Potassium chloride (KCl) has long been used for regulatingblood pressure, but British scientists have discovered that potassiumcitrate has a similar effect. It can be found in fruits and vegetables.Until recently, studies of the effect of potassium on bloodpressure have used KCl and placebo, but now other potassiumsalts have proven effective.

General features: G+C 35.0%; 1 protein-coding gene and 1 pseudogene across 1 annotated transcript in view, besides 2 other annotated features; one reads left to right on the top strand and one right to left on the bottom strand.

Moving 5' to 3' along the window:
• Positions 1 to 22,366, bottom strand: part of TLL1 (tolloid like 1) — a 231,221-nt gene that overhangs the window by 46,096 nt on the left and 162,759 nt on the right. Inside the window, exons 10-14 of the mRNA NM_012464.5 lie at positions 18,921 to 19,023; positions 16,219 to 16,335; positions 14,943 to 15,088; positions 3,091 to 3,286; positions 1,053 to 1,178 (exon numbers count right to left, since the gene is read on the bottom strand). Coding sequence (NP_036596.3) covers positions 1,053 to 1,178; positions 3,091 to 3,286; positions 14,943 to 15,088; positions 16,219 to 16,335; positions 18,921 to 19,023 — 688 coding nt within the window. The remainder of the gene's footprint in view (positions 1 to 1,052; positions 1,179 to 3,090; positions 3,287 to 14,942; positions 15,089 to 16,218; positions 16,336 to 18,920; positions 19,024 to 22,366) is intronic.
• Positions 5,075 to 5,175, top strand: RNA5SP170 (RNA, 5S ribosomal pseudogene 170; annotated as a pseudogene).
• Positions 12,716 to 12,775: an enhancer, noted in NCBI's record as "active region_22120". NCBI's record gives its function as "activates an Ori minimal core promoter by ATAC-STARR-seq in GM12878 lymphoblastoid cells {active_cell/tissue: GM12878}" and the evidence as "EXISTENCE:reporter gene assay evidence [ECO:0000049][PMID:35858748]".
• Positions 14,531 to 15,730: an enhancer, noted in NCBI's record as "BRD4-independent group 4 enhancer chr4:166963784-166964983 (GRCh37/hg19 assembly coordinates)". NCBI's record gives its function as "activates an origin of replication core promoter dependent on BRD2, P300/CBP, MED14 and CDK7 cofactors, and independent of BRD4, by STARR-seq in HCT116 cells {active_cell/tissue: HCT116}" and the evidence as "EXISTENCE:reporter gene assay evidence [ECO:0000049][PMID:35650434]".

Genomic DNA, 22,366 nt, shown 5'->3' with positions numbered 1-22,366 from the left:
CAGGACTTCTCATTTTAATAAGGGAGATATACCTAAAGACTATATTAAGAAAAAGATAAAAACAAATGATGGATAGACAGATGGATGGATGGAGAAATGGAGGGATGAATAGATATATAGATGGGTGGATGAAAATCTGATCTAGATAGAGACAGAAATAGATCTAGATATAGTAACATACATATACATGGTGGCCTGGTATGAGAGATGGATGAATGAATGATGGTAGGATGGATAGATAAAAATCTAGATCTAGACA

Researchers recorded the blood pressure of 14 adults withhypertension—approximately 140 mm Hg/90 mm Hg. Theyadministered KCl one week, waited a week, and then administeredpotassium citrate for a week. At the beginning of the study,the average blood pressure was 151 mm Hg/93 mm Hg. Aftertaking KCl, the pressure dropped to 140 mm Hg/88 mm Hg, andafter taking potassium citrate it fell to 138 mm Hg/88 mm Hg.Study author Dr. Graham A. MacGregor concluded, "Theseresults?indicate that potassium does not need to be given in theform of chloride to lower blood pressure. This supports the evidencethat the main effect of increasing fruit and vegetable intakeon blood pressure is due to the increase in potassium intake."